Welcome to “At a Glance”, where first impressions of a title mean everything! This week we are looking at something a little different, ladies, gentlemen and young electrical engineers, I present to you Teslagrad.
The last few years have been good to us Puzzle platformer fans, with the massive influx of them coming from the indie scene last year. While we had Braid starting the entire thing off we have many interesting ones like “The Bridge” and “FEZ” changing exactly how we deal with puzzles and jumping in mind boggling way. While many people got tired of these games, I always loved my time with them and holds to be one of my favourite genres. Today we are looking at another game in this fantastic line of games in the Genre and its called Teslagrad. Teslagrad tells the story of a young boy who is thrown into a world of magic, science, kings, wizards, revenge, treachery and friendship. The game takes place in a strange steam punk inspired version of early Europe(think Russia but with gears). The entire story is told through the world, no voice acting, no text, it is done with visual storytelling and that is one of the more interesting parts of the game and we haven’t even gotten into the puzzles yet.
The game tells the story of a young boy, who’s father leaves when he is very young. His father was a inventor, working with strange sciences, which you learn more about over time. Times passes and a King takes rule over the land and the boy is suddenly a convict. The secret police chase after him but he escapes to the old Tesla-tower in the centre of the city.
Here you explore the many floors, solving puzzles, gaining items and finding out what exactly is going on. As I have already said, the games story is told entirely through imagery, no dialogue at all. Knowing that it’s a very impressive feat; telling such an interesting and complex tale, heck it’s a better story than a lot of the others told in the AAA industry today.
Imagery is the main force behind understanding what’s going on, from propaganda to wall murals, the game is full of interesting and beautiful pieces of art that serve a purpose to the plot, which is a fantastic well to tell a story. Hell even the achievements are small tarot cards with individual drawings of the story as it progresses, which is a very rewarding way to use achievements.
Gameplay is where things start to get difficult though. On paper the game is a 2-D puzzle platformer, but it also shows slight signs of being a Metroid-Vania. While you do receive new items and certain floors aren’t open until you receive them, the game never forces you back to areas already cleared, so in that sense it is not a Metroid-Vania. The main gameplay mechanic of the game is the manipulation of magnets. Like real world magnets, there is a positive and negative charge and are represented by colour, red and blue. A example of a puzzle is that early in the game you receive a glove that can change blocks to a different colour magnet. The floor is made of red magnet boards, so you turn a unused block into a blue magnet block and you are pushed up. Sounds easy enough, but the game gets very difficult, especially towards the end of the game. The use of magnets gets very difficult later on, adding magnetic beams of light, robots and a lot of interesting uses for gravity.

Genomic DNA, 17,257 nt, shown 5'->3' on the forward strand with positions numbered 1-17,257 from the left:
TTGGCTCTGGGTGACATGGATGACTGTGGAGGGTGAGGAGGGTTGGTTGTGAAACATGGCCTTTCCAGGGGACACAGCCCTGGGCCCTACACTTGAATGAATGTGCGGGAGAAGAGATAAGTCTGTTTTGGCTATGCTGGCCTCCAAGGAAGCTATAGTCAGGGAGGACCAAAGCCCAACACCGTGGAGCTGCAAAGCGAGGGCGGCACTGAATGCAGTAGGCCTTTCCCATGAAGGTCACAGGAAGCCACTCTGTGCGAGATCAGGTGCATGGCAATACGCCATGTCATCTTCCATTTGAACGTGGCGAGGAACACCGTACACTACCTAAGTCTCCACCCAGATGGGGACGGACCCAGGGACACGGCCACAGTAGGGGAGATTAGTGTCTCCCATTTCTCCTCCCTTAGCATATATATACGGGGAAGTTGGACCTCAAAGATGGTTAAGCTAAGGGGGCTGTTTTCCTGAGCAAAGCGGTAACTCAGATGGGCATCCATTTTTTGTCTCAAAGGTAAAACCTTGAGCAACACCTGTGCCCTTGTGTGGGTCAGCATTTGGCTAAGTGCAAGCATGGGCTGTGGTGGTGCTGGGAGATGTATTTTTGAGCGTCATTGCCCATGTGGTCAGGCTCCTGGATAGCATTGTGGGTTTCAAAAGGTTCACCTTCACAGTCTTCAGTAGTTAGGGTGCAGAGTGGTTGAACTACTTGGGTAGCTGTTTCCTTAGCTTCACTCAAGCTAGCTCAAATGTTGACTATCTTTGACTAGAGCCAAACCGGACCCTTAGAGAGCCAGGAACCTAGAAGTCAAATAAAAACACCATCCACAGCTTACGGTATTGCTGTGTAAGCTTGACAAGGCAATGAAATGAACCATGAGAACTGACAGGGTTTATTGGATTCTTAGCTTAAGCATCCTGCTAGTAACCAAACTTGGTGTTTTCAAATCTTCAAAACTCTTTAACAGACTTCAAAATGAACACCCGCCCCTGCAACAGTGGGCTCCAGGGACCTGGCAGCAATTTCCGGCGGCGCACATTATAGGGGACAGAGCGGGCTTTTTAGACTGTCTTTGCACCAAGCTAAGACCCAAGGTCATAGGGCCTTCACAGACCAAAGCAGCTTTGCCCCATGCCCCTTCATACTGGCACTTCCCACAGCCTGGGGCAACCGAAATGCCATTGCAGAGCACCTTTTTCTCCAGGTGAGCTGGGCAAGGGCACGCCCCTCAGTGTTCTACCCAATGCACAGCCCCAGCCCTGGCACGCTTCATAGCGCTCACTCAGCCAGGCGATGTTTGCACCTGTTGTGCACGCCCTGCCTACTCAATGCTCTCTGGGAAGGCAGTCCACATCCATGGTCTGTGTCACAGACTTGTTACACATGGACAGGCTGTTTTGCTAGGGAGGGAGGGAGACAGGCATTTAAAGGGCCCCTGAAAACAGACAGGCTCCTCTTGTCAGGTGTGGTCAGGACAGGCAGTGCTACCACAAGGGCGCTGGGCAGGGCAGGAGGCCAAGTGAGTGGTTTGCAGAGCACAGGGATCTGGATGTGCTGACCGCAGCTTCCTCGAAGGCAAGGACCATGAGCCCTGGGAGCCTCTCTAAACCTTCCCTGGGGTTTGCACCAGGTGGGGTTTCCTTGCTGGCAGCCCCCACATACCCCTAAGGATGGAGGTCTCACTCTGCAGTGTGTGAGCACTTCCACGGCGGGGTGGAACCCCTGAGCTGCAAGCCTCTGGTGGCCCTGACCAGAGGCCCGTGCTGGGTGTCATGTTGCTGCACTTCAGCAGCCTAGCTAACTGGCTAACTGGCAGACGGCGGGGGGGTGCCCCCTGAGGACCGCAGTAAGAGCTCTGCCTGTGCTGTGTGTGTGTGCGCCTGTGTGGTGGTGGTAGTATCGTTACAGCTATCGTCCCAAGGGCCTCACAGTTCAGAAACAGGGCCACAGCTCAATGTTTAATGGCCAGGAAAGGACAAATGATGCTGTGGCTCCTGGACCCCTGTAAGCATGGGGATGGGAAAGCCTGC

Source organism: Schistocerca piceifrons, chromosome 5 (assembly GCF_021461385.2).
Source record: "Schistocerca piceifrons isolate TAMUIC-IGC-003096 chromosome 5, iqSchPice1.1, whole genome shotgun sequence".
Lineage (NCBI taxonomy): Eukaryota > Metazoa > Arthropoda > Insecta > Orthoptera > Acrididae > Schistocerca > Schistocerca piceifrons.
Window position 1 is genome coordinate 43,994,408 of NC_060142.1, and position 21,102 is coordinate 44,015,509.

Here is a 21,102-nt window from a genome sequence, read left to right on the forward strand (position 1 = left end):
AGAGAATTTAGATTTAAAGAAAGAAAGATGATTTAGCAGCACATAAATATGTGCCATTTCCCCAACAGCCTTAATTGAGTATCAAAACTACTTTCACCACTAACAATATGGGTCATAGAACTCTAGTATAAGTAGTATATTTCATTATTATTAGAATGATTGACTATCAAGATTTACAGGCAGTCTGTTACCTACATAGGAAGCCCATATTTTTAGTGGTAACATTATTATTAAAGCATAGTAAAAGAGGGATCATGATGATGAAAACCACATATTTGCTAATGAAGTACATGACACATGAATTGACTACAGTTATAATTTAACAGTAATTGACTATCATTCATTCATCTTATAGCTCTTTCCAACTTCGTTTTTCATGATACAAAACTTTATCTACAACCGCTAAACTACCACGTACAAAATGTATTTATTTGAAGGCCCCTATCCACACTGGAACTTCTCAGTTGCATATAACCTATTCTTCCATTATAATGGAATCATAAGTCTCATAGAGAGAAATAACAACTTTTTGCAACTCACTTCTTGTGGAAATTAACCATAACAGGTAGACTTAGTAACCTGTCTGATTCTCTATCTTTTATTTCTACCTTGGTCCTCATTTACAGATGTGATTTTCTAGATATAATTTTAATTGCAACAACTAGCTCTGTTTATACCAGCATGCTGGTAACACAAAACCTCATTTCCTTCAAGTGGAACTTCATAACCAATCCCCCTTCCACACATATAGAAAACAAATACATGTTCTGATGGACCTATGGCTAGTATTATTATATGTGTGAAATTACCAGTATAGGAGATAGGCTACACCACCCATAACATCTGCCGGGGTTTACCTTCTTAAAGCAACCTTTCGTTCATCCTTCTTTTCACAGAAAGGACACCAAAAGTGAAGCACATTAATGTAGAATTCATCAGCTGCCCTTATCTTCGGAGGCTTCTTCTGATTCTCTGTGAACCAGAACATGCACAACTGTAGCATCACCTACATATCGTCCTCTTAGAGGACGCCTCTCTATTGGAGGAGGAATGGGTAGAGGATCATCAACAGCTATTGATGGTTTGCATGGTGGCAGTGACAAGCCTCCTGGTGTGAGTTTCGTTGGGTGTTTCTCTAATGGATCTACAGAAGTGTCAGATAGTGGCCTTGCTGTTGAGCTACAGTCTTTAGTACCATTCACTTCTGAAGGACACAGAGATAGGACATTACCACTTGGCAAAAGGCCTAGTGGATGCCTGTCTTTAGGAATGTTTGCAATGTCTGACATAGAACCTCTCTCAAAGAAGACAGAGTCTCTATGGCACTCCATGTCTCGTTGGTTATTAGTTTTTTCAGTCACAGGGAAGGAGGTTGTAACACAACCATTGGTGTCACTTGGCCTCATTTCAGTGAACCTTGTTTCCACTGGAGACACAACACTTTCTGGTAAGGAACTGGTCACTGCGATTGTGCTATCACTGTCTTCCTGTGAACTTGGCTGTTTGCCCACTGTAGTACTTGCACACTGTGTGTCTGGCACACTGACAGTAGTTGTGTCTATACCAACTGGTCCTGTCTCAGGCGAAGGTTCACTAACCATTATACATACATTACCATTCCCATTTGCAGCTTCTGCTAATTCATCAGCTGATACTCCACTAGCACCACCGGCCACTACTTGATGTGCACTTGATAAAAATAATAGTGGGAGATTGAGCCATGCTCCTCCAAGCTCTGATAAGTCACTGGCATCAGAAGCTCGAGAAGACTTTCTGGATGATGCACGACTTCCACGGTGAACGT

As I mentioned before, you receive items as you progress through the tower. These items range from a glove that allows you to switch magnet powers to a clock that allows you to generate a aura of magnetism around you. The item progression is actually quite interesting, as you get each item exactly at the time you need it and there is never a tutorial, the level design teaches you how to use them, which is fantastic. Also I noticed that the more items you get, the more you start to look like your father, so it’s an interesting little Mega Man X item progression, the more you play, the more you look like a hero.
Of course what would any indie Puzzle Platformer/Metroid-Vania be like without boss fights. Yes that’s right, the game features a number of boss fights, each showing you exactly how you use your brand new item. These fights ranged from as normal as a large robot that can eat you in seconds to a mechanic bird powered by lighting.
Already you should have noticed that the game looks gorgeous. The early Europe setting gives perfectly to the amazing hand drawn style of the game, with very detailed character models and backgrounds, the entire thing just oozes charm. The art style reminds me of a early Disney/Hergé animation and really is something to experience. The soundtrack also is quite nice, with a range of atmospheric melodies that work perfectly with the level design. The music really does give a sense of calm during the tougher puzzles, but can be big and dramatic during frantic boss fights. All in all the visuals and soundtrack are really something and work in a lovely harmony together to produce a very mysterious yet serene atmosphere.
Really by now you know that I am going to recommend Teslagrad. While in some ways I am a little biased because I love puzzle platformers and I am sucker for anything based in early European time periods, I also know what makes a puzzle platformer good. The puzzles are interesting and challenging and not unfair.
The game moves at a slow pace, which suites the calm, mysterious mood the game is portraying, but can be quite tense(especially when the blink boots come into the game). The game is so full of charming points, from the character designs to the soundtrack, everything just sets a feeling of a big adventure on a child against a evil tyrant. While some people are sick of the puzzle platformer genre, I just think it keeps giving us more and more interesting and unique experiences and Teslagrad is without a doubt on that list.